The evaluation also revealed that there are numerous perceived benefits associated with the range and level of services provided at which are not offered over the course of short-term custodial sentences. Although the quantifiable effects of the programme on reoffending could not be demonstrated, the feedback on from service users was almost universally positive. There is some evidence to suggest that the sequencing of interventions in holistic approaches is important. For example, a study in the US found that even women offenders who have experienced victimisation said they found services that offered 'long term tangible support' as more 'helpful' than therapeutic or support services - the most helpful service being welfare benefits [].

This accords with results from several studies which conclude that while victimisation experiences possibly play a role in the onset of criminal offending, they are not associated with recidivism []. As a result, longer term and more complex needs such as dealing with stress and mental health might be better dealt with after basic, practical needs are addressed first. These centres will involve workers from multiple agencies providing assistance with addiction, mental health, housing, debt, education and employment for women who offend [].

Given the lack of control groups involved in the evaluation it will not be possible to evaluate the direct effects of CJCs in reducing reoffending. However, the evaluation will consider to what extend CJCs have been able to undertake activities found to support desistance from crime. The evaluation is yet to report its results. Young people who offend require holistic interventions. The international research literature shows that the through-care strategies with the most favourable results in relation to reoffending rates are 'holistic'; that is, focused on the whole range of an individuals' needs and integrated with support in the prison and in the community. This support is necessary not only in the early weeks of readjustment on release but also in the long term.

In terms of the reintegration of young people who had offended, early intervention with those starting to offend and reducing reoffending through community programmes the following types of programmes had success or were found to be 'promising':. In addition to these promising strategies as discussed by Fraser et al. These were interpersonal skills training, individual structured counselling and behavioural programmes. The review found that these interventions reduced re-offending by about 40 percent []. A recent meta-analysis also found that aftercare has proven to be effective in reducing reoffending in young people, but the study authors reinforce that its effectiveness varies by the type of aftercare received, the quality of implementation and the age and assessed risk level of the participant [].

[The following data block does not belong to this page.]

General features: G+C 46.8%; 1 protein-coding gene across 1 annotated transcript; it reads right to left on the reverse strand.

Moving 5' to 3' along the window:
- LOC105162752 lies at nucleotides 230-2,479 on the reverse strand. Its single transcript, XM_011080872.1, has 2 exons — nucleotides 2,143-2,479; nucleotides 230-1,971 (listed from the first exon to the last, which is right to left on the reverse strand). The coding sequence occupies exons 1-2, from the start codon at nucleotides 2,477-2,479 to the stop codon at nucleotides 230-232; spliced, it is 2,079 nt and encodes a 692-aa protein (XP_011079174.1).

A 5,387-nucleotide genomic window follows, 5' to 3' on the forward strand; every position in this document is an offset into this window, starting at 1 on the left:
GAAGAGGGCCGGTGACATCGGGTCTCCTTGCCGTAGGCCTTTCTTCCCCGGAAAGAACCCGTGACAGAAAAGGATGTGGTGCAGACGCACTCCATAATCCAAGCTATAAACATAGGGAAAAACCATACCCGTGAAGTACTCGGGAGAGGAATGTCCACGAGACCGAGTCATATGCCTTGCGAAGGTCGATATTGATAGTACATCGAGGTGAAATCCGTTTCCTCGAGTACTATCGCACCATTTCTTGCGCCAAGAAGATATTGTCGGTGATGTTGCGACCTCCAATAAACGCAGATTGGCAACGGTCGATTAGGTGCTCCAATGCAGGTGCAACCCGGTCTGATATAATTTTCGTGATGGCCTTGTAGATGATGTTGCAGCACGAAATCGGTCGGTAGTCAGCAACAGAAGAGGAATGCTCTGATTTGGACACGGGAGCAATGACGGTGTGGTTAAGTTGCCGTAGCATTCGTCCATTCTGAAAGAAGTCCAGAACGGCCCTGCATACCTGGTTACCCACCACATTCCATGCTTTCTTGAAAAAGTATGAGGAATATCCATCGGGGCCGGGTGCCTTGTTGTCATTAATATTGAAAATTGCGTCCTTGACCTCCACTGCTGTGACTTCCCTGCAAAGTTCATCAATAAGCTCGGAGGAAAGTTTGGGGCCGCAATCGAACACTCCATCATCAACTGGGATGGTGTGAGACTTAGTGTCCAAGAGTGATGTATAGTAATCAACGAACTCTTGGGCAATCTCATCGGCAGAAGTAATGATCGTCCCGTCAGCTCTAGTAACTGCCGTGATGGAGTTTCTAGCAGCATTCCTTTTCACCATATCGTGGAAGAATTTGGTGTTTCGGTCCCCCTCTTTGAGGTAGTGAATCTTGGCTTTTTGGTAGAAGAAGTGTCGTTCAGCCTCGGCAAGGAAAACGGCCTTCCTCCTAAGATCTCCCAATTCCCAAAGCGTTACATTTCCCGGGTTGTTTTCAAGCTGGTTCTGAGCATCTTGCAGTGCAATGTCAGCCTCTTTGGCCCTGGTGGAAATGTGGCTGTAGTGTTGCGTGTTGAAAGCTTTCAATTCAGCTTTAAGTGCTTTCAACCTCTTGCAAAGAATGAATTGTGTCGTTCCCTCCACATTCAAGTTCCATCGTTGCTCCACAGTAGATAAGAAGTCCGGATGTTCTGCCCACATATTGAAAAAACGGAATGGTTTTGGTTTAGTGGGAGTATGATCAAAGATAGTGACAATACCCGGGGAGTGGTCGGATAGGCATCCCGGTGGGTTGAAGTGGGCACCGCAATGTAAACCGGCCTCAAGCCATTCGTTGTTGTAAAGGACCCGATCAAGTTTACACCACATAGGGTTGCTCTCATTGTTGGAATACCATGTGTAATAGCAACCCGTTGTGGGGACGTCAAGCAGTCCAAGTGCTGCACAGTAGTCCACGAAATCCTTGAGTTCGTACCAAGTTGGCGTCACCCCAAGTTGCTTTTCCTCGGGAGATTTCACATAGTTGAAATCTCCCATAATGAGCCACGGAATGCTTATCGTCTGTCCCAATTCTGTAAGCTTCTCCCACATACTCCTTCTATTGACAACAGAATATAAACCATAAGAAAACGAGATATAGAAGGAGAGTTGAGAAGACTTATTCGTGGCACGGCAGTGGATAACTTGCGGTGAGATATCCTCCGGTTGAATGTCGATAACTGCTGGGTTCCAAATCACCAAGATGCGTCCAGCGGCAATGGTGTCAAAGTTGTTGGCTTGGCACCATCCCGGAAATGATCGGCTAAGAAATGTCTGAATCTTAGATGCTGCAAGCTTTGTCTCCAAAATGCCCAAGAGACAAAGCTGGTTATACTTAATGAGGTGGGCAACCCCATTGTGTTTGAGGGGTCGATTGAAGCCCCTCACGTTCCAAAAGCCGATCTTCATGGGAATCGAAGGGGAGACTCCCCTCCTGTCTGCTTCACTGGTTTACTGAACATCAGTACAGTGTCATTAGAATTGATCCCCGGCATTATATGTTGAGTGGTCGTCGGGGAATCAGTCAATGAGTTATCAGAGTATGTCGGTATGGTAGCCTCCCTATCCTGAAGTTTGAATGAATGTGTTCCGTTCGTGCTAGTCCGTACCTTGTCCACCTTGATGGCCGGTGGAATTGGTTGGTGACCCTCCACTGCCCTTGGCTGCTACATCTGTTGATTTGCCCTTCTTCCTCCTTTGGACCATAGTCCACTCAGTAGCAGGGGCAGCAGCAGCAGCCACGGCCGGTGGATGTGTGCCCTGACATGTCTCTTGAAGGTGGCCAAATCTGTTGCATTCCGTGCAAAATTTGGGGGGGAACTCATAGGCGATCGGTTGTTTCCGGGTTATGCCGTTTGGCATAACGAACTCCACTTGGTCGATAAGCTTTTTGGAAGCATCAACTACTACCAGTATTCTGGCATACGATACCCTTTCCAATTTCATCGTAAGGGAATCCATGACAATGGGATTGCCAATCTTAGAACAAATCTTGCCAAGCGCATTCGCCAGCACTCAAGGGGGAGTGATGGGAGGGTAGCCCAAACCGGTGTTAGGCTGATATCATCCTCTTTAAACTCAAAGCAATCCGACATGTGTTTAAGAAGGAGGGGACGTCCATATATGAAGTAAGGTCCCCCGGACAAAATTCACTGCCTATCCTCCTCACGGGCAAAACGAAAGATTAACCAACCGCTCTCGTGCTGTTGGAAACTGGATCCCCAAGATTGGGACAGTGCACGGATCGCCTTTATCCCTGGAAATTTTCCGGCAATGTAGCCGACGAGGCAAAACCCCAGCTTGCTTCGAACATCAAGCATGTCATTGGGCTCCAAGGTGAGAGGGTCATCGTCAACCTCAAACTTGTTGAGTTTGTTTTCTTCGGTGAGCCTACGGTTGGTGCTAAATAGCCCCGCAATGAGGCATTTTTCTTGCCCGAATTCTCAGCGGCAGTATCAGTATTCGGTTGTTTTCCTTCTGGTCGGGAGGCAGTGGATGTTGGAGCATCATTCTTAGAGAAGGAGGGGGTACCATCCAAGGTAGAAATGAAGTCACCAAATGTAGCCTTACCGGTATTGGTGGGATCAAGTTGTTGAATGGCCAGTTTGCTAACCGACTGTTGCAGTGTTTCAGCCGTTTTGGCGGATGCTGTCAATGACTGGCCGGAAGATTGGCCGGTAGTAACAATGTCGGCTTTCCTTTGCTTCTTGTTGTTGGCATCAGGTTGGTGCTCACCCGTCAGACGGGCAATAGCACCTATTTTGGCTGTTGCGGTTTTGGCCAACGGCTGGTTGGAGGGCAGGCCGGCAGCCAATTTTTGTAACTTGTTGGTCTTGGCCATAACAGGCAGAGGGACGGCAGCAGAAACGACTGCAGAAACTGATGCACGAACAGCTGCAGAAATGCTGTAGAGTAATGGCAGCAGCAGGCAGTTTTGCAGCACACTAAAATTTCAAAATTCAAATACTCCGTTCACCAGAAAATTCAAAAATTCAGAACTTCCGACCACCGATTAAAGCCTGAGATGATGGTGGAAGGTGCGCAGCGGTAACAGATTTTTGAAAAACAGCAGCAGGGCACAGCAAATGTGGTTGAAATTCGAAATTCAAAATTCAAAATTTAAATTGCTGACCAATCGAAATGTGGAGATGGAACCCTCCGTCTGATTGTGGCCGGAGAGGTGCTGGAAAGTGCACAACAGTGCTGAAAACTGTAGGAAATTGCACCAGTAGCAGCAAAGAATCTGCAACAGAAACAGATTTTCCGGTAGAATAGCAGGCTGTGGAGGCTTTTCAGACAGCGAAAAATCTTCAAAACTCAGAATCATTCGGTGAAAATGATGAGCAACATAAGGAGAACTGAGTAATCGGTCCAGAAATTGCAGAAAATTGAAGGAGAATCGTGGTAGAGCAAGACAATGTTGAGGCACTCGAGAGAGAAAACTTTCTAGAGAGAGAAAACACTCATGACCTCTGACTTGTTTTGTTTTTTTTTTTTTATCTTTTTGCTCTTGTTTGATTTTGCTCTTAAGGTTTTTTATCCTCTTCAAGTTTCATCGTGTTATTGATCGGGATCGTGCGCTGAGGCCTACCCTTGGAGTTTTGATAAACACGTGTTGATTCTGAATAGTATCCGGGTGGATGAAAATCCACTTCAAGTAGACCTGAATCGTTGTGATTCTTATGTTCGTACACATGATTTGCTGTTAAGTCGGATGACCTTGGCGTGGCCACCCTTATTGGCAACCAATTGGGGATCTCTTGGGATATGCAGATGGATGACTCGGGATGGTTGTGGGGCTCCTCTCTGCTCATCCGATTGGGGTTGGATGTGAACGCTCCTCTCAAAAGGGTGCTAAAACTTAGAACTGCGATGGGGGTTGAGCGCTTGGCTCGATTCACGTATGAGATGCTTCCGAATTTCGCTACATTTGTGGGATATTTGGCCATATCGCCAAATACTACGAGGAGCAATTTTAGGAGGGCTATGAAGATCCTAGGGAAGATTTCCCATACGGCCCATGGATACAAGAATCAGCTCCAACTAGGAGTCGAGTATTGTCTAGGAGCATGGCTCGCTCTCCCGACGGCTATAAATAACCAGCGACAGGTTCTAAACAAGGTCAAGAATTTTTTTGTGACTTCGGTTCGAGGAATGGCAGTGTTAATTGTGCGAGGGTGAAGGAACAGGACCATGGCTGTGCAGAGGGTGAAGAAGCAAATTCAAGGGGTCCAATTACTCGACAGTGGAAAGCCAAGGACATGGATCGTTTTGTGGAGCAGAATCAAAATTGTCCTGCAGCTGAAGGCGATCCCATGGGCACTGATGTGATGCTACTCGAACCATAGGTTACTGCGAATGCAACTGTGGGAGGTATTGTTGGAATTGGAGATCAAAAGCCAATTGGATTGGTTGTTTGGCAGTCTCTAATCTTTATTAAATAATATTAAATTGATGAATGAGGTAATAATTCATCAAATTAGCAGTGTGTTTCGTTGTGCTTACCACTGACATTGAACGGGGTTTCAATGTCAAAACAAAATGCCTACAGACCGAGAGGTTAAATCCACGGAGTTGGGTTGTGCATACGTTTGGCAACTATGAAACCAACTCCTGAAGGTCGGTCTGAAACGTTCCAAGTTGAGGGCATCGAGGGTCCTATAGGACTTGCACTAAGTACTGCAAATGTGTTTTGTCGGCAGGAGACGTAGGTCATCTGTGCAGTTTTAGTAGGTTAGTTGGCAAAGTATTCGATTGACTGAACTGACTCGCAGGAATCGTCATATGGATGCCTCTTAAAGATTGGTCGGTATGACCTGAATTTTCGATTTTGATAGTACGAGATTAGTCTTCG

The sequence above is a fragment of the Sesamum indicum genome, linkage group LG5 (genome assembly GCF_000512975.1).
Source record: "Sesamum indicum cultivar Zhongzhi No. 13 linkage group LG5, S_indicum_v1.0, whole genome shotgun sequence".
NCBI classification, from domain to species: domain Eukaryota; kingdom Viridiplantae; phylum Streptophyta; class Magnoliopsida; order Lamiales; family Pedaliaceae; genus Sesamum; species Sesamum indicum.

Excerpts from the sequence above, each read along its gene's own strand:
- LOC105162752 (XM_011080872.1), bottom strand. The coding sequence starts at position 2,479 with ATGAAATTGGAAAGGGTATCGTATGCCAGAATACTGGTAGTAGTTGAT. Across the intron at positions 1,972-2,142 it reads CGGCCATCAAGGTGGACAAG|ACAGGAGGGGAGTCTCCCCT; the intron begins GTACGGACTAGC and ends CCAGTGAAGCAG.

A final holistic intervention which may help to reduce offending in young people is problem-solving courts. These courts involve workers from social and healthcare services as well as legal professionals to help provide support for young. A systematic review found that evidence for their effectiveness is mixed, with some studies showed positive effects and others showing few benefits compared to controls. Many evaluation studies displayed methodological problems, such as small samples and lack of appropriate comparison groups. As such more research is required into their effectiveness, including qualitative research to understand why specific outcomes were observed [].

Interventions that are appropriately matched to the offenders' level of motivation are more likely to be effective in reducing reoffending. It is a consistent finding in the desistance literature that only those offenders who are sufficiently motivated to change and are optimistic about the future will manage to desist from offending. Therefore, interventions are more likely to be successful if they target motivational factors and provide a sense of hope [].

Research suggests that only a minority of offenders are prepared for change at the start of an intervention [] , and so in most cases some motivational work would be required to increase participation and retention in services. Motivation should, therefore, be seen not simply as a selection criterion but a treatment need. Especially for those at the start of the journey towards desistance, providing a sense of hope for the future can help promote and sustain their motivation to change.

Offenders who are contemplating change need to believe that an alternative future is possible and, therefore, it is worth changing to accomplish future goals []. However research from America suggests that, whilst motivation to change may be a necessary condition of reducing reoffending, it may not be sufficient in itself to reduce reoffending if it is not coupled with tangible resources to support change []. Similarly, the Sheffield Pathways out of Crime study found that despite wanting to desist, many members of the study still re-offended []. This was attributed in part to a lack of financial resources and leisure opportunities. Strategies to increase motivation to change include setting realistic goals appropriately matched to the offenders' stage of readiness to change, reinforcing positive behaviours on a one-to-one basis and within a group and building helping relationships e.

It is also important that professionals help offenders recognise the positive changes that desistance from offending can bring to themselves and their environment. Offenders will be motivated to change only when the pros of changing outweigh the cons and change is more likely to be sustained if it is chosen freely rather than imposed []. There is some evidence that motivational interviewing can help offenders recognise their problems as well as initiate and sustain motivation to change throughout treatment [].